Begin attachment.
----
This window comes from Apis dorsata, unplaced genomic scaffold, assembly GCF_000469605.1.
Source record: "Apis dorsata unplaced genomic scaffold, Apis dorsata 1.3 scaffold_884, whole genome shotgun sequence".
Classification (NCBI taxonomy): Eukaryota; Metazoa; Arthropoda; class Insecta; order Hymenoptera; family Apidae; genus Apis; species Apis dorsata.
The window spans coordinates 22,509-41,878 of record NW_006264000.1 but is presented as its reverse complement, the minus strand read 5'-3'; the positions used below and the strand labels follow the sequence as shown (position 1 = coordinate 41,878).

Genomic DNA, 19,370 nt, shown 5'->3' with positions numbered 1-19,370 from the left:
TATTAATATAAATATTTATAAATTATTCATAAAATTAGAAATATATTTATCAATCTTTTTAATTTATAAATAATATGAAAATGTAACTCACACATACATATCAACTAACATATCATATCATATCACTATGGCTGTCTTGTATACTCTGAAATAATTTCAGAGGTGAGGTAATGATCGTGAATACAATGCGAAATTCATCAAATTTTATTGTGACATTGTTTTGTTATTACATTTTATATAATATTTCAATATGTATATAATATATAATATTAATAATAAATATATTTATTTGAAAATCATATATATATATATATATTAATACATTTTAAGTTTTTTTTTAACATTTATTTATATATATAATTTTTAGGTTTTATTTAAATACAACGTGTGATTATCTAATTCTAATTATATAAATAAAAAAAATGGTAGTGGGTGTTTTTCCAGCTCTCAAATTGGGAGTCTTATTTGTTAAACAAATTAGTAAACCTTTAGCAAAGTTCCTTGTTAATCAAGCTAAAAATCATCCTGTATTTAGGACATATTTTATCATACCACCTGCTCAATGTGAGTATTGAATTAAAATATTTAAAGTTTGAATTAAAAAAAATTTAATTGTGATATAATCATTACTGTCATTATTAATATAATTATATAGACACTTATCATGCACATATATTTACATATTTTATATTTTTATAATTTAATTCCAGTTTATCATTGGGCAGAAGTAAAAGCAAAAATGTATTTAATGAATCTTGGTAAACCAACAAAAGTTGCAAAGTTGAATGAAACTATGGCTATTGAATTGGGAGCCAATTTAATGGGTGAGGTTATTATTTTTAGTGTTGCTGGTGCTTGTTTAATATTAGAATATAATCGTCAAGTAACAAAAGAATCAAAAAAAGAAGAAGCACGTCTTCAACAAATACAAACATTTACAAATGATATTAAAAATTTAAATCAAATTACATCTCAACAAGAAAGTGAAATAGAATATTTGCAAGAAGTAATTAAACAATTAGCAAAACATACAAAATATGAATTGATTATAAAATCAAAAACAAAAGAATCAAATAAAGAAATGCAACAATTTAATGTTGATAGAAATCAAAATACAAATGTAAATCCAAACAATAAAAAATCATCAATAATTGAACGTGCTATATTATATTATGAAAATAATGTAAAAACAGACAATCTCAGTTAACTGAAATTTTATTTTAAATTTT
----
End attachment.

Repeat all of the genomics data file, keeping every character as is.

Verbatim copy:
This window comes from Apis dorsata, unplaced genomic scaffold, assembly GCF_000469605.1.
Source record: "Apis dorsata unplaced genomic scaffold, Apis dorsata 1.3 scaffold_884, whole genome shotgun sequence".
Classification (NCBI taxonomy): Eukaryota; Metazoa; Arthropoda; class Insecta; order Hymenoptera; family Apidae; genus Apis; species Apis dorsata.
The window spans coordinates 22,509-41,878 of record NW_006264000.1 but is presented as its reverse complement, the minus strand read 5'-3'; the positions used below and the strand labels follow the sequence as shown (position 1 = coordinate 41,878).

Genomic DNA, 19,370 nt, shown 5'->3' with positions numbered 1-19,370 from the left:
TATTAATATAAATATTTATAAATTATTCATAAAATTAGAAATATATTTATCAATCTTTTTAATTTATAAATAATATGAAAATGTAACTCACACATACATATCAACTAACATATCATATCATATCACTATGGCTGTCTTGTATACTCTGAAATAATTTCAGAGGTGAGGTAATGATCGTGAATACAATGCGAAATTCATCAAATTTTATTGTGACATTGTTTTGTTATTACATTTTATATAATATTTCAATATGTATATAATATATAATATTAATAATAAATATATTTATTTGAAAATCATATATATATATATATATTAATACATTTTAAGTTTTTTTTTAACATTTATTTATATATATAATTTTTAGGTTTTATTTAAATACAACGTGTGATTATCTAATTCTAATTATATAAATAAAAAAAATGGTAGTGGGTGTTTTTCCAGCTCTCAAATTGGGAGTCTTATTTGTTAAACAAATTAGTAAACCTTTAGCAAAGTTCCTTGTTAATCAAGCTAAAAATCATCCTGTATTTAGGACATATTTTATCATACCACCTGCTCAATGTGAGTATTGAATTAAAATATTTAAAGTTTGAATTAAAAAAAATTTAATTGTGATATAATCATTACTGTCATTATTAATATAATTATATAGACACTTATCATGCACATATATTTACATATTTTATATTTTTATAATTTAATTCCAGTTTATCATTGGGCAGAAGTAAAAGCAAAAATGTATTTAATGAATCTTGGTAAACCAACAAAAGTTGCAAAGTTGAATGAAACTATGGCTATTGAATTGGGAGCCAATTTAATGGGTGAGGTTATTATTTTTAGTGTTGCTGGTGCTTGTTTAATATTAGAATATAATCGTCAAGTAACAAAAGAATCAAAAAAAGAAGAAGCACGTCTTCAACAAATACAAACATTTACAAATGATATTAAAAATTTAAATCAAATTACATCTCAACAAGAAAGTGAAATAGAATATTTGCAAGAAGTAATTAAACAATTAGCAAAACATACAAAATATGAATTGATTATAAAATCAAAAACAAAAGAATCAAATAAAGAAATGCAACAATTTAATGTTGATAGAAATCAAAATACAAATGTAAATCCAAACAATAAAAAATCATCAATAATTGAACGTGCTATATTATATTATGAAAATAATGTAAAAACAGACAATCTCAGTTAACTGAAATTTTATTTTAAATTTT